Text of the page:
Holocaust Survivor Recounts Hiding as a Christian to Escape Nazi Persecution
Christian by Disguise - A Tale of Survival by Erna Kamerman Perry
Book-Signing To Be Held at the U.S. Holocaust Memorial Museum Aug. 3-4, 2014, in Washington, D.C.
Erna Kamerman was just three years old in 1939 when war broke out and came crashing through the door of her native Poland, disrupting and forever changing her life and that of her family. Despite the trauma suffered at such a tender age, she vividly recalls her experiences of moving to a Jewish ghetto, hiding from the Nazis and escaping with her mother through the night to live another day. She shares her early memories of being a Jewish child in war-torn Europe in an engrossing new book, Christian by Disguise - A Tale of Survival.
"Life kept me busy and I buried the memory of that time fairly deep," said Erna Kamerman Perry, 78, from her home in Delray Beach, Fla. "But years have passed and those who have experienced the Holocaust are disappearing. Death is no longer something far on the horizon but a frequent visitor to many around me. And so, it seems that I must take the chance of telling my story, a story that was a part of the horror my people experienced," she added.
Because of the foresight of her parents who had young Erna learn Christian prayers while in hiding, she managed to lie and convince soldiers in a train station that she was a Polish Christian girl by reciting her prayers. She escaped with her mother to live in a rectory and convent, where her mother worked as a slave laborer. They remained there, disguised as Christians, through the rest of the war.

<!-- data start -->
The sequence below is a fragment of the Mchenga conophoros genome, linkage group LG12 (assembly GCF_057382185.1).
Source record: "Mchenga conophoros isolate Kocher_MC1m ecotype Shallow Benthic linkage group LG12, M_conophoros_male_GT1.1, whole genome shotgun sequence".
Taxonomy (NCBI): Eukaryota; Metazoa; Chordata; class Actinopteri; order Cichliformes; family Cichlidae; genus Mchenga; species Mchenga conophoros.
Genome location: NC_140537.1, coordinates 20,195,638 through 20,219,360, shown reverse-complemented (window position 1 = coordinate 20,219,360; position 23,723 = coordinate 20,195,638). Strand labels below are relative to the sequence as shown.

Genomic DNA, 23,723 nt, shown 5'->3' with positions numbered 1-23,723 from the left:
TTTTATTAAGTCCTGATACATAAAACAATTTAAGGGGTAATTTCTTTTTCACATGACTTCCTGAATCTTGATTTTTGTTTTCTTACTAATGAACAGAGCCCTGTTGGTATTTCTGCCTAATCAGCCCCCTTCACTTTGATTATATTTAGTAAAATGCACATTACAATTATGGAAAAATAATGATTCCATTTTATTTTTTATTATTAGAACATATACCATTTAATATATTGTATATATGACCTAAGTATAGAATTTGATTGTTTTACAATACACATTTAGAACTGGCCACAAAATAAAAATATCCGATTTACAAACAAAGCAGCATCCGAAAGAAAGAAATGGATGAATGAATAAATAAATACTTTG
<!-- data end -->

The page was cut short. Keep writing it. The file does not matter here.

Christian by Disguise relates her harrowing ordeals of suffering hunger, living with fear and losing most of her family. It's a true tale of survival, overcoming adversity and ultimate resilience. While numerous books exist about the Holocaust, there is nothing quite like Christian by Disguise. More than 70 years have passed since that formative event in the train station, yet Erna's memories about her early experiences are just as sharp and vivid as if they happened recently.
Erna writes in everyday language, making the book accessible for all ages - including younger readers. Librarians and educators can add a whole new dimension to their history lessons by adding Christian by Disguise as a teaching tool. The book is available in paperback and Kindle online at Amazon.com and for Nook e-reader at BarnesandNoble.com.
According to Erna, who will sign copies of her book at the U.S. Holocaust Memorial Museum this August, "I have no illusions that another thread in the weave of the narratives about the Holocaust will make any difference: The deniers of it will keep denying, the haters will keep hating, genocides will keep occurring. I only want my children, my (few) relatives, my friends, and those readers interested in the historical horrors of the 20th century to know that once there was a little girl who, through no fault of her own, had to lie and pretend so she could live to see another day."
About Author Erna Kamerman Perry:
A retired professor of Romance languages, Erna Kamerman Perry, 78, started writing her memoirs in 2013. Born in Poland, she came to the United States via Italy in 1951, and settled in Detroit, Mich., where she attended and graduated high school. She received a scholarship to Wayne State University, where she majored in Romance languages, ultimately receiving both her Bachelor's and Master's degrees. Gifted with languages, Mrs. Perry speaks Polish, English, Italian, Spanish, German and a little Russian. She taught Spanish and Italian part-time while her two children were growing up and began writing textbooks with her husband, John, in 1972, which she continues to do. Their Contemporary Society text book is in its 14th edition. She and her husband currently reside in Delray Beach, Fla. Christian By Disguise - A Tale of Survival by Erna Kamerman Perry, © 2014, ComteQ Publishing, Paperback, ISBN:978-1-935232-78-0, 122 pages.